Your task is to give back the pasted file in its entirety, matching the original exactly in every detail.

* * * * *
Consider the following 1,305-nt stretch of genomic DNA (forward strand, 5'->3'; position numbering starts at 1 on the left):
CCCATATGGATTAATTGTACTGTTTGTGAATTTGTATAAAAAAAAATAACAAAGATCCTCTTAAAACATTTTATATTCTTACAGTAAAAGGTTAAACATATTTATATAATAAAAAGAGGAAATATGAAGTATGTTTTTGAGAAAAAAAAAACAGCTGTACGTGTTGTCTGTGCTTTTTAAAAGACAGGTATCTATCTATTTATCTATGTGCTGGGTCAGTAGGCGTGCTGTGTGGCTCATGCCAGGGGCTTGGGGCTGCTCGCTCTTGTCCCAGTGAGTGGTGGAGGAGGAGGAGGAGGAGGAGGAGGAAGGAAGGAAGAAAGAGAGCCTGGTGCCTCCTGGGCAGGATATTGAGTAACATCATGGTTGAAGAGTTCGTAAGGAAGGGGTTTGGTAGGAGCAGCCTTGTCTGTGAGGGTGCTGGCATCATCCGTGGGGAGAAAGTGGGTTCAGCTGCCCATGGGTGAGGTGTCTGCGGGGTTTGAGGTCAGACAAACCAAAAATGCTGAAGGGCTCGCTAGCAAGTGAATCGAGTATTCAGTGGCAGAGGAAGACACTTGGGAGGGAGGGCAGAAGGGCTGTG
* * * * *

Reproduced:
Consider the following 1,305-nt stretch of genomic DNA (forward strand, 5'->3'; position numbering starts at 1 on the left):
CCCATATGGATTAATTGTACTGTTTGTGAATTTGTATAAAAAAAAATAACAAAGATCCTCTTAAAACATTTTATATTCTTACAGTAAAAGGTTAAACATATTTATATAATAAAAAGAGGAAATATGAAGTATGTTTTTGAGAAAAAAAAAACAGCTGTACGTGTTGTCTGTGCTTTTTAAAAGACAGGTATCTATCTATTTATCTATGTGCTGGGTCAGTAGGCGTGCTGTGTGGCTCATGCCAGGGGCTTGGGGCTGCTCGCTCTTGTCCCAGTGAGTGGTGGAGGAGGAGGAGGAGGAGGAGGAGGAAGGAAGGAAGAAAGAGAGCCTGGTGCCTCCTGGGCAGGATATTGAGTAACATCATGGTTGAAGAGTTCGTAAGGAAGGGGTTTGGTAGGAGCAGCCTTGTCTGTGAGGGTGCTGGCATCATCCGTGGGGAGAAAGTGGGTTCAGCTGCCCATGGGTGAGGTGTCTGCGGGGTTTGAGGTCAGACAAACCAAAAATGCTGAAGGGCTCGCTAGCAAGTGAATCGAGTATTCAGTGGCAGAGGAAGACACTTGGGAGGGAGGGCAGAAGGGCTGTG